Increased Ca2+ influx through activated N-methyl-D-aspartate (NMDA) receptors and voltage-dependent Ca2+ channels (VDCC) is a major determinant of cell injury following brain ischemia. The activity of these channels is modulated by dynamic changes in the actin cytoskeleton, which may occur, in part, through the actions of the actin filament-severing protein gelsolin. We show that gelsolin-null neurons have enhanced cell death and rapid, sustained elevation of Ca2+ levels following glucose/oxygen deprivation, as well as augmented cytosolic Ca2+ levels in nerve terminals following depolarization in vitro. Moreover, major increases in infarct size are seen in gelsolin- null mice after reversible middle cerebral artery occlusion, compared with controls. In addition, treatment with cytochalasin D, a fungal toxin that depolymerizes actin filaments, reduced the infarct size of both gelsolin- null and control mice to the same final volume. Hence, enhancement or mimicry of gelsolin activity may be neuroprotective during stroke.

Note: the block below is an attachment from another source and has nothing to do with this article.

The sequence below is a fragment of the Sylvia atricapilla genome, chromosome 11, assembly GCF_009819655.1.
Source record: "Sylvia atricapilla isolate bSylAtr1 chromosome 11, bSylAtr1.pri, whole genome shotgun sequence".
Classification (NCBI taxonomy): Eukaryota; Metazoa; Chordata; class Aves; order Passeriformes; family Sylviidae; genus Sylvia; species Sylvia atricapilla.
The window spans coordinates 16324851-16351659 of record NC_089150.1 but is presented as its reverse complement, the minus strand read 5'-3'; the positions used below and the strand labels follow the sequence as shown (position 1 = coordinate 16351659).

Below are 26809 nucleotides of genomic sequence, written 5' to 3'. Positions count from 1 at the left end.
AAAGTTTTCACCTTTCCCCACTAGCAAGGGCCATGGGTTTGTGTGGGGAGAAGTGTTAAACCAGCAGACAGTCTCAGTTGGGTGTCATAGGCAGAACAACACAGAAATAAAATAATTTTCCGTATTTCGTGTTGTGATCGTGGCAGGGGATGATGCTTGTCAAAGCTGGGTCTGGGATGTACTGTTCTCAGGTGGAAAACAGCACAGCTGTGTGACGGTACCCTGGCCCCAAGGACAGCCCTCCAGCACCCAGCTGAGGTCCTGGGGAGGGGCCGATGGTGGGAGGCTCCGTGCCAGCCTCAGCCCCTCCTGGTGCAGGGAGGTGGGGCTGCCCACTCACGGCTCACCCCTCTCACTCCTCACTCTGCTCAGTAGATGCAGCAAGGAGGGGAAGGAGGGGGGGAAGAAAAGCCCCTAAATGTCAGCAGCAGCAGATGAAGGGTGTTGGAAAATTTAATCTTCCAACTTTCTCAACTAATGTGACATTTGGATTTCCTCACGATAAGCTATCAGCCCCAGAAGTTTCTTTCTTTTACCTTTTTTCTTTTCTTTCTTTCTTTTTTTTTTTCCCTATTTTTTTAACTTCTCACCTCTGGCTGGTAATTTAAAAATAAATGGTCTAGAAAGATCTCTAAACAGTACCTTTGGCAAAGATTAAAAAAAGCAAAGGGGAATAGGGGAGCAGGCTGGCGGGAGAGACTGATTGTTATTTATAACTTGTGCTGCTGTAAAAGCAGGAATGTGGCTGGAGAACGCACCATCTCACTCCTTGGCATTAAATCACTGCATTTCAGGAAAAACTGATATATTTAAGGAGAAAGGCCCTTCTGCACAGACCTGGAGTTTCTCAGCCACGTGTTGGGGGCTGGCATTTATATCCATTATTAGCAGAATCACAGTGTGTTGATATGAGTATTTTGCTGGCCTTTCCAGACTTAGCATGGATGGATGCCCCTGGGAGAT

|Original language||English (US)|
|Number of pages||8|
|Journal||Journal of Clinical Investigation|
|State||Published - Feb 1999|
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